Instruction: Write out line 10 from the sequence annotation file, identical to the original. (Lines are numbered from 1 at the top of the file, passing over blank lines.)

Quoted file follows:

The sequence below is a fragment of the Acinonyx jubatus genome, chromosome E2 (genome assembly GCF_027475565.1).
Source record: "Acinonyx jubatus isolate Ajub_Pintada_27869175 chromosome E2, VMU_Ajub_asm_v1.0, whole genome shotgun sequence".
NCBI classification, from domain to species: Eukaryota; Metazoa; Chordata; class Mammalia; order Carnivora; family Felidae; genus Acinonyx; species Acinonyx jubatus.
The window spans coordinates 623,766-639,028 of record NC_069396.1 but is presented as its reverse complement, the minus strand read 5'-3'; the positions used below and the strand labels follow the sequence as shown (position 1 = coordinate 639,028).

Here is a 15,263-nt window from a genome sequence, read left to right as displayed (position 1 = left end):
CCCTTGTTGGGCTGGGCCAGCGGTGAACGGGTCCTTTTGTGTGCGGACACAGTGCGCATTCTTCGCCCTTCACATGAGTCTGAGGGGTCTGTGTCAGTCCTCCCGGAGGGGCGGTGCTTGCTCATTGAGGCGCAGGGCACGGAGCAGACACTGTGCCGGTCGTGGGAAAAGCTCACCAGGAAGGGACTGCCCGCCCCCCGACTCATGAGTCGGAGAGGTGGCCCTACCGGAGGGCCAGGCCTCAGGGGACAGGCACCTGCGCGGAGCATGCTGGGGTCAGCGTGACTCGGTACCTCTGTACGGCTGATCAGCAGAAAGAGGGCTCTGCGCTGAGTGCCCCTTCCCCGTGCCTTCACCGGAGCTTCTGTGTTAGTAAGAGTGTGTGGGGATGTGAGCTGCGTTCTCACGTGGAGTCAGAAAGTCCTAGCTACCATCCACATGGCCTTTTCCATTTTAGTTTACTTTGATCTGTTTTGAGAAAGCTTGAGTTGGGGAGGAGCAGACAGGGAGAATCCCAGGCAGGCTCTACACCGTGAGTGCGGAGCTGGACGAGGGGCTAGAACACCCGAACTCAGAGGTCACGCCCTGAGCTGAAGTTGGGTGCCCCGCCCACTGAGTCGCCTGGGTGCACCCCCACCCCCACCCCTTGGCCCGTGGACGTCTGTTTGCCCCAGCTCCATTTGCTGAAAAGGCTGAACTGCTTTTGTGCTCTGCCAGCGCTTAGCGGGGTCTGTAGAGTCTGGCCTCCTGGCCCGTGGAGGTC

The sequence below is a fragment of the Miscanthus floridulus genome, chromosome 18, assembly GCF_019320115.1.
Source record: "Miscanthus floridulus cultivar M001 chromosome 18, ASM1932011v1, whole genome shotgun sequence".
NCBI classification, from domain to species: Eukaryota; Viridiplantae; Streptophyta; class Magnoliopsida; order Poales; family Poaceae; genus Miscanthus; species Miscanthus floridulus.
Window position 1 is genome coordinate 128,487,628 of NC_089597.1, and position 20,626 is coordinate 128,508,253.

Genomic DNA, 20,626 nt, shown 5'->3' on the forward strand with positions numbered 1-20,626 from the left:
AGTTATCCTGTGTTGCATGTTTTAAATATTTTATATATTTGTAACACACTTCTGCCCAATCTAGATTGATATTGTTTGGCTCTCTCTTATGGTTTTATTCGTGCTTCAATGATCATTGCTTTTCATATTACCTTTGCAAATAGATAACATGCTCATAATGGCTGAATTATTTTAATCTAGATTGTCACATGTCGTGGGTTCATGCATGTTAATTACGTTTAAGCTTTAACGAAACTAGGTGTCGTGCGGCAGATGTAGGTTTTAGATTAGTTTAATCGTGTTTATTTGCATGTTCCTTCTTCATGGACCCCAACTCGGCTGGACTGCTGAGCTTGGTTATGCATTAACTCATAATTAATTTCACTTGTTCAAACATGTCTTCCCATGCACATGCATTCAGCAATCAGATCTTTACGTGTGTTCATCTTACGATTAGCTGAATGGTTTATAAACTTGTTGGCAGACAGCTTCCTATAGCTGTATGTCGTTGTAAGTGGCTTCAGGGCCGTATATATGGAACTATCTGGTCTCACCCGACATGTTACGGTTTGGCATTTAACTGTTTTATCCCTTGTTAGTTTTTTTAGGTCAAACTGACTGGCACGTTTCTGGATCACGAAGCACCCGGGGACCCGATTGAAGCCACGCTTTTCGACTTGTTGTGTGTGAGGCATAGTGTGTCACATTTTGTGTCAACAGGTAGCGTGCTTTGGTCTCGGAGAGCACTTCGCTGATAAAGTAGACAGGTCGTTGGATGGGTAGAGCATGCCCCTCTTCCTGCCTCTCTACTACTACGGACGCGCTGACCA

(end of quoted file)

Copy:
Window position 1 is genome coordinate 128,487,628 of NC_089597.1, and position 20,626 is coordinate 128,508,253.